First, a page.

Is Vince Carter a future Hall of Famer?

Growing up in the late 1990s and early 2000s, there was no player I was more excited to watch on TV than Vince Carter. Every time he put his sneakers on you knew something crazy could happen at any moment; he was a show within the show. In his prime, Carter was the most electrifying player in the game. He was a perennial All Star, he could score from anywhere on the court and was (and still is) widely considered to be the best dunker of all time. The legend was born in 2000 after he won the NBA dunk contest and then jumped cleanly over a seven footer for a dunk in the Sydney Olympics that summer.
His athleticism and playmaking ability earned him nicknames throughout his career like “Vincanity,” “Air Canada,” “Half Man/Half Amazing,” and “Flying Man.” In case you’d like to see for yourself, here’s a video I watch about once a month. Nobody played above the rim like Carter did. The man was able to hook the rim with his elbow after going up for a dunk, but did he have a Hall of Fame career?
Carter’s prime was in the early to mid 2000s, and while all the other stars from that era (Allen Iverson, Kobe Bryant, Tim Duncan, Kevin Garnett, Tracy McGrady, etc…) are out of the league, Carter, who will turn 42 in January, is set to play in his 21st NBA season. In a recent interview, Carter said that he still plays to earn minutes and not to chase rings, but also that he’s “90-something percent sure” this will be his last season.

Many NBA stars don’t slowly fade away the way Carter has done, they usually go out like a flash of light. When they can’t play at an elite level anymore, they’re done. Carter, however, has learned how to contribute as a role player, and has gracefully slid into permanent reserve duty in his “old” age. He hasn’t been a full time starter since he was last with the Orlando Magic in 2010 at 33 years old.
Carter won the Rookie of the Year award for the 1998-99 season, he was an All Star every year from 1999-00 to 2006-07, and he made two All NBA teams; 3rd team in 1999-00 and 2nd team in 2000-01. Critics of Carter will point to the fact that his stardom didn’t lead to a large amount of postseason success for his teams. Carter’s teams only made it out of the second round of the playoffs one time, and that wasn’t until 2010 when he played for the Magic. On the other hand, Carter’s cousin, Tracy McGrady, never made it even out of the first round on any of his Magic or Houston Rockets teams, and he was inducted to the Hall of Fame in 2017. While McGrady’s postseason success was worse than Carters, and he couldn’t play as long, he was much flashier in his prime, winning two scoring titles and making seven All NBA teams (including two 1st team nods).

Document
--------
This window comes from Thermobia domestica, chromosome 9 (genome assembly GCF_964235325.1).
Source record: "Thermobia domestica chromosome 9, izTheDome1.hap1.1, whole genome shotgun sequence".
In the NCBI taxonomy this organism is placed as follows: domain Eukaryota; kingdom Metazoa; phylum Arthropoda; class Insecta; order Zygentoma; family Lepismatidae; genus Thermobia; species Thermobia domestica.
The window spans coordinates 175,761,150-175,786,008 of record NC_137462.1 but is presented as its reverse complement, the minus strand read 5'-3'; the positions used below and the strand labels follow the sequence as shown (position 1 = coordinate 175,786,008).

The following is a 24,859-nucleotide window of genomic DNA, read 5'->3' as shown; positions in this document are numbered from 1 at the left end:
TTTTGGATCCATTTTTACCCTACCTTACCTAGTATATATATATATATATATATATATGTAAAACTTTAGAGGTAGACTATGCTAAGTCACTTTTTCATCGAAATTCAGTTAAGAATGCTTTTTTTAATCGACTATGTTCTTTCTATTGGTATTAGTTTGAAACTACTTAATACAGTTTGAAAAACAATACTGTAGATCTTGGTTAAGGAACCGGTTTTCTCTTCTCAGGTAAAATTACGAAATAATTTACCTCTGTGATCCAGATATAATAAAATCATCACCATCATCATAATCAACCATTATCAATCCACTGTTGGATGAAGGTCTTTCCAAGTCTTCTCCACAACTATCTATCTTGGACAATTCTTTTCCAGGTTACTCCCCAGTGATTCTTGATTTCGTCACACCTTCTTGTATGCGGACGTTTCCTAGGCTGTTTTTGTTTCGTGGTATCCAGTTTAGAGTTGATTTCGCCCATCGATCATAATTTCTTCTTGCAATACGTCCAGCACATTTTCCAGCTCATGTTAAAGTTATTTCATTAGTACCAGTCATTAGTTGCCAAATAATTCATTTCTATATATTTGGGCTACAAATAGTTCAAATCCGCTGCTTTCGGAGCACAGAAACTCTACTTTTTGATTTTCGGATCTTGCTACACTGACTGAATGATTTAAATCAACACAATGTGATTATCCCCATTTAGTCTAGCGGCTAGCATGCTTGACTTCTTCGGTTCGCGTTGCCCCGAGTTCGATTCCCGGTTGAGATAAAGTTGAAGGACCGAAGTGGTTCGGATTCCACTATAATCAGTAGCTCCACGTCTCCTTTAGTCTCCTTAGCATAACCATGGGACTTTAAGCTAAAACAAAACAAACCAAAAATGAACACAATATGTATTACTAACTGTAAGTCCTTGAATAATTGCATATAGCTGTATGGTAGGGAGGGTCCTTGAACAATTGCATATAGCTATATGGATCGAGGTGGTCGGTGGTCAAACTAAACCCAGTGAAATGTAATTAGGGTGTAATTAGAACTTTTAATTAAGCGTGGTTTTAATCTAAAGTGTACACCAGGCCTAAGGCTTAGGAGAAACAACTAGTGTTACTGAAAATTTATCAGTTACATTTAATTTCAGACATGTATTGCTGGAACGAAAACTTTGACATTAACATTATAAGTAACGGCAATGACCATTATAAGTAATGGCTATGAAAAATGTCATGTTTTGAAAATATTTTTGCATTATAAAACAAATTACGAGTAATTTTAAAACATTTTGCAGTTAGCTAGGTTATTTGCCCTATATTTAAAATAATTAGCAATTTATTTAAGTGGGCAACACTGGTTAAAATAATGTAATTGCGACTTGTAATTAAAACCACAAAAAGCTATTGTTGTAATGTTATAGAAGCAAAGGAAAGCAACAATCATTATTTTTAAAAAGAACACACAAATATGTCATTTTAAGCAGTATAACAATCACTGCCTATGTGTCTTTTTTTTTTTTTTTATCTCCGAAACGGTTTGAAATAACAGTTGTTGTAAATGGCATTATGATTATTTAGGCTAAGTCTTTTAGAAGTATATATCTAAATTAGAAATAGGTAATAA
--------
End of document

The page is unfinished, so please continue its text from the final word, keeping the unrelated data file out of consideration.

I believe Carter is a Hall of Fame player. I highly value the fact that he was able to tailor his game to his age and achieve success even when he wasn’t the number one (or two or three) scoring option on a team. Many players refuse to check their egos and demand a starting role even if they are no longer producing efficiently from the field. In a recent interview, Carmelo Anthony laughed at the idea of coming off the bench, but the reality is that he’s 34 years old now and coming off of a season where he produced the lowest scoring average (16.2 ppg) and field goal percentage (40.4 percent) of his career. Carter was in touch enough with reality to recognize his regression and focus on contributing in other ways.
His career in a snap shot looks as if he showed potential as a young player but never became quite as good as he was supposed to be. The way I see it though, is that he always did what he was asked to do and always did what was best for the team. He racked up the accolades and All Star games in his 20s and then was an efficient reserve and veteran presence in his 30s. Between his early success and the longevity of his career (currently 9th all time with 1,405 games played), Carter has put together a lengthy and impressive resume that should earn him a Hall of Fame induction in the not so distant future.

Recommended For You

Should college athletes be paid?

College athletes are worth millions to their schools, and their future franchises. They entertain thousands of fans weekly, but are